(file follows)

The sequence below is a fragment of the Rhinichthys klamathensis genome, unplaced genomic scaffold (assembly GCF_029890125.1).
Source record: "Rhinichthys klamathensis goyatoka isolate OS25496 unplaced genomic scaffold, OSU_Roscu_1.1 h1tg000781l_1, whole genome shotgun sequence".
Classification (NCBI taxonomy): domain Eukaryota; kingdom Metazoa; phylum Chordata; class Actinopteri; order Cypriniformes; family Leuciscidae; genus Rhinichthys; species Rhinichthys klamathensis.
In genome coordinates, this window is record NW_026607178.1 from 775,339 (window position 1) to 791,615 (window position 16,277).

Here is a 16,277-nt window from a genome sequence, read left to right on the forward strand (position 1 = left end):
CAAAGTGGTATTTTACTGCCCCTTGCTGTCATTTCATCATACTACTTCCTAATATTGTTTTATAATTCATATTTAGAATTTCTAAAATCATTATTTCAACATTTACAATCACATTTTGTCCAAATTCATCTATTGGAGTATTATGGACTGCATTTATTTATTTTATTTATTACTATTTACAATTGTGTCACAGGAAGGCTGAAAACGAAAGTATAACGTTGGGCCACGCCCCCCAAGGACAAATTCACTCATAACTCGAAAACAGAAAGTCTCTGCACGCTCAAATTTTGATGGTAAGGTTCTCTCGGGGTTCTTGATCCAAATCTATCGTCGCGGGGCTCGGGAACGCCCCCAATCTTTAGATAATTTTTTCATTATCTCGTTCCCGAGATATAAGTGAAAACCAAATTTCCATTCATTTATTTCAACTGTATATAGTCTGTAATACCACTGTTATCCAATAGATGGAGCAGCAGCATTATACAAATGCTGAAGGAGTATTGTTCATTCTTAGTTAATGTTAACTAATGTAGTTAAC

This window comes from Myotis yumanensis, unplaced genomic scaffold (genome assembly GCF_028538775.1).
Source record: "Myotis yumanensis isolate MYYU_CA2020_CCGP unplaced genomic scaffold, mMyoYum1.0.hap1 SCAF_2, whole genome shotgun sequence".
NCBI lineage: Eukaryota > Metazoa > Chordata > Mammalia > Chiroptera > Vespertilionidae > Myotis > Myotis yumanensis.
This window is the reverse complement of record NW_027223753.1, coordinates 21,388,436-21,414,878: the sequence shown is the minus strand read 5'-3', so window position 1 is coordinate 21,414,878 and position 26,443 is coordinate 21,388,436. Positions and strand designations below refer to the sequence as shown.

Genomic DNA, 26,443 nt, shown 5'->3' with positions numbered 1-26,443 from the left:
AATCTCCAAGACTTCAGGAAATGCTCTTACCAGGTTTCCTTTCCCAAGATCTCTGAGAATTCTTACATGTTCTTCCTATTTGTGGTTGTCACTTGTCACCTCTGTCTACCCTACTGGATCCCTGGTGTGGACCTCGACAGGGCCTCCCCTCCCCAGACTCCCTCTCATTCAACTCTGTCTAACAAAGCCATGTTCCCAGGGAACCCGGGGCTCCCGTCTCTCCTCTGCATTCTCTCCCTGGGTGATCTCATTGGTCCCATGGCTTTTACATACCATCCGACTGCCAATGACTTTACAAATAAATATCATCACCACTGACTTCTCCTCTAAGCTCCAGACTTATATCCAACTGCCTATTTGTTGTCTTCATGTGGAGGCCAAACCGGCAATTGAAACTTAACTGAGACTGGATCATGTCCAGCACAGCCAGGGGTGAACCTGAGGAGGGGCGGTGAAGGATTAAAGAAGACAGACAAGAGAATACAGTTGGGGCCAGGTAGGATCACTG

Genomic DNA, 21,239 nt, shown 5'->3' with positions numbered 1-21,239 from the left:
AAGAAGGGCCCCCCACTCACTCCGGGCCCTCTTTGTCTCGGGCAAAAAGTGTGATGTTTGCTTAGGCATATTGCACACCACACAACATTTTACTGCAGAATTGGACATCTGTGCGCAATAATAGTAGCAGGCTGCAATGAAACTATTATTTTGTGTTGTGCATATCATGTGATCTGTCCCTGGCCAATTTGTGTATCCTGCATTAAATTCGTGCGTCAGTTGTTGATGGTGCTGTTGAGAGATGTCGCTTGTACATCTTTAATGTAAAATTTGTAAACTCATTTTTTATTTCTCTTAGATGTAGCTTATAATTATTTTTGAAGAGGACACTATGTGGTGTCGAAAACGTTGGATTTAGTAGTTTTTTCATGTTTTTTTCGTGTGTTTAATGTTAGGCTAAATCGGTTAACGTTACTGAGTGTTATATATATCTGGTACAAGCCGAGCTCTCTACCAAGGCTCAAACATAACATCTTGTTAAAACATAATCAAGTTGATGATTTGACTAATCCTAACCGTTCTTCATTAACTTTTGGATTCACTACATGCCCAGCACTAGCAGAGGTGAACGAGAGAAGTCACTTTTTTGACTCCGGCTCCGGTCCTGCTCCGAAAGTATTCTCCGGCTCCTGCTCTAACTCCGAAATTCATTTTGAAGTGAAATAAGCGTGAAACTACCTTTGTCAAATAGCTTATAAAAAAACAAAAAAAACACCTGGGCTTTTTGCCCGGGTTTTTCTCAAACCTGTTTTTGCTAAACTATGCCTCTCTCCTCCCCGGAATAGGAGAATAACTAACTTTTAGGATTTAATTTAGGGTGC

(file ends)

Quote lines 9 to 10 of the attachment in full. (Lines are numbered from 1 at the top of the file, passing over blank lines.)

NCBI lineage: Eukaryota > Metazoa > Chordata > Mammalia > Chiroptera > Vespertilionidae > Myotis > Myotis yumanensis.
This window is the reverse complement of record NW_027223753.1, coordinates 21,388,436-21,414,878: the sequence shown is the minus strand read 5'-3', so window position 1 is coordinate 21,414,878 and position 26,443 is coordinate 21,388,436. Positions and strand designations below refer to the sequence as shown.